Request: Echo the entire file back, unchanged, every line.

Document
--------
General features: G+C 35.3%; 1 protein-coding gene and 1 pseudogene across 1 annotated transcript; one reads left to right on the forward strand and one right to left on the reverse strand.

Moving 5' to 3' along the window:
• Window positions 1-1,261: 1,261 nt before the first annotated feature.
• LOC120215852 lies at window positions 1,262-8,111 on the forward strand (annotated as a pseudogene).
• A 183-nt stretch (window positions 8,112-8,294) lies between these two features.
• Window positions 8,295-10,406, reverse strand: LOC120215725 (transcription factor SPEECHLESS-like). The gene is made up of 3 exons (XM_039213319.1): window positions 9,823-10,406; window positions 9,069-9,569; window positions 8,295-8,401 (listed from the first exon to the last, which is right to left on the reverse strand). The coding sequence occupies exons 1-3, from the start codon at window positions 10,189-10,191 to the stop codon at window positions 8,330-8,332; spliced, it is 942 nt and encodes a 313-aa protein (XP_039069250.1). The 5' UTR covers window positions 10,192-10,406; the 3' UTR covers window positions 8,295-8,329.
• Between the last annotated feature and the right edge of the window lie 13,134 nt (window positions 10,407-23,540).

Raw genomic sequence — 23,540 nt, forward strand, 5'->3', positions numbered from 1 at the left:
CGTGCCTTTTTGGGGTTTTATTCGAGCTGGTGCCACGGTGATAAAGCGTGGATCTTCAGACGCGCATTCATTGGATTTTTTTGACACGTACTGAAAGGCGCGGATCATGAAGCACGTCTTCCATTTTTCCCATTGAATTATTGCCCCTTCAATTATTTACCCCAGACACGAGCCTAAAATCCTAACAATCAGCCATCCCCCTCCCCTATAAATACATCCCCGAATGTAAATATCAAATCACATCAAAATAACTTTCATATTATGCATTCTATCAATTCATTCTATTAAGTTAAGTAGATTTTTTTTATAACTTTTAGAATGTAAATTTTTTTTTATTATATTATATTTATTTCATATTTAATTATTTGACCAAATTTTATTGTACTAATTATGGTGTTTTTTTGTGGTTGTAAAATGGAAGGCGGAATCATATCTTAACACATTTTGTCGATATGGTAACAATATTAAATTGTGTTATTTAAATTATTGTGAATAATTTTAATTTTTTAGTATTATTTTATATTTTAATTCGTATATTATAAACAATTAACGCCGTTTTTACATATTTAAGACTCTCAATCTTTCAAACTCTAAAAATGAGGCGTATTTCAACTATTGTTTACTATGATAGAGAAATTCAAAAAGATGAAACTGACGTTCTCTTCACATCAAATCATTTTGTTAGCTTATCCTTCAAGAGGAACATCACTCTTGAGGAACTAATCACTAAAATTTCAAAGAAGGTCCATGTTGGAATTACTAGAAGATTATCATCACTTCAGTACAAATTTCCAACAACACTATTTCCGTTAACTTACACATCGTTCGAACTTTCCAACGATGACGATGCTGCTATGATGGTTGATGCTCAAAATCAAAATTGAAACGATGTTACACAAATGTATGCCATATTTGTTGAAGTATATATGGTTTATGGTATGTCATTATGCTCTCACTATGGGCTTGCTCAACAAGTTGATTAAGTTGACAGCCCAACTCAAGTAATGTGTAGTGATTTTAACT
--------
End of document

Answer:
General features: G+C 35.3%; 1 protein-coding gene and 1 pseudogene across 1 annotated transcript; one reads left to right on the forward strand and one right to left on the reverse strand.

Moving 5' to 3' along the window:
• Window positions 1-1,261: 1,261 nt before the first annotated feature.
• LOC120215852 lies at window positions 1,262-8,111 on the forward strand (annotated as a pseudogene).
• A 183-nt stretch (window positions 8,112-8,294) lies between these two features.
• Window positions 8,295-10,406, reverse strand: LOC120215725 (transcription factor SPEECHLESS-like). The gene is made up of 3 exons (XM_039213319.1): window positions 9,823-10,406; window positions 9,069-9,569; window positions 8,295-8,401 (listed from the first exon to the last, which is right to left on the reverse strand). The coding sequence occupies exons 1-3, from the start codon at window positions 10,189-10,191 to the stop codon at window positions 8,330-8,332; spliced, it is 942 nt and encodes a 313-aa protein (XP_039069250.1). The 5' UTR covers window positions 10,192-10,406; the 3' UTR covers window positions 8,295-8,329.
• Between the last annotated feature and the right edge of the window lie 13,134 nt (window positions 10,407-23,540).

Raw genomic sequence — 23,540 nt, forward strand, 5'->3', positions numbered from 1 at the left:
CGTGCCTTTTTGGGGTTTTATTCGAGCTGGTGCCACGGTGATAAAGCGTGGATCTTCAGACGCGCATTCATTGGATTTTTTTGACACGTACTGAAAGGCGCGGATCATGAAGCACGTCTTCCATTTTTCCCATTGAATTATTGCCCCTTCAATTATTTACCCCAGACACGAGCCTAAAATCCTAACAATCAGCCATCCCCCTCCCCTATAAATACATCCCCGAATGTAAATATCAAATCACATCAAAATAACTTTCATATTATGCATTCTATCAATTCATTCTATTAAGTTAAGTAGATTTTTTTTATAACTTTTAGAATGTAAATTTTTTTTTATTATATTATATTTATTTCATATTTAATTATTTGACCAAATTTTATTGTACTAATTATGGTGTTTTTTTGTGGTTGTAAAATGGAAGGCGGAATCATATCTTAACACATTTTGTCGATATGGTAACAATATTAAATTGTGTTATTTAAATTATTGTGAATAATTTTAATTTTTTAGTATTATTTTATATTTTAATTCGTATATTATAAACAATTAACGCCGTTTTTACATATTTAAGACTCTCAATCTTTCAAACTCTAAAAATGAGGCGTATTTCAACTATTGTTTACTATGATAGAGAAATTCAAAAAGATGAAACTGACGTTCTCTTCACATCAAATCATTTTGTTAGCTTATCCTTCAAGAGGAACATCACTCTTGAGGAACTAATCACTAAAATTTCAAAGAAGGTCCATGTTGGAATTACTAGAAGATTATCATCACTTCAGTACAAATTTCCAACAACACTATTTCCGTTAACTTACACATCGTTCGAACTTTCCAACGATGACGATGCTGCTATGATGGTTGATGCTCAAAATCAAAATTGAAACGATGTTACACAAATGTATGCCATATTTGTTGAAGTATATATGGTTTATGGTATGTCATTATGCTCTCACTATGGGCTTGCTCAACAAGTTGATTAAGTTGACAGCCCAACTCAAGTAATGTGTAGTGATTTTAACT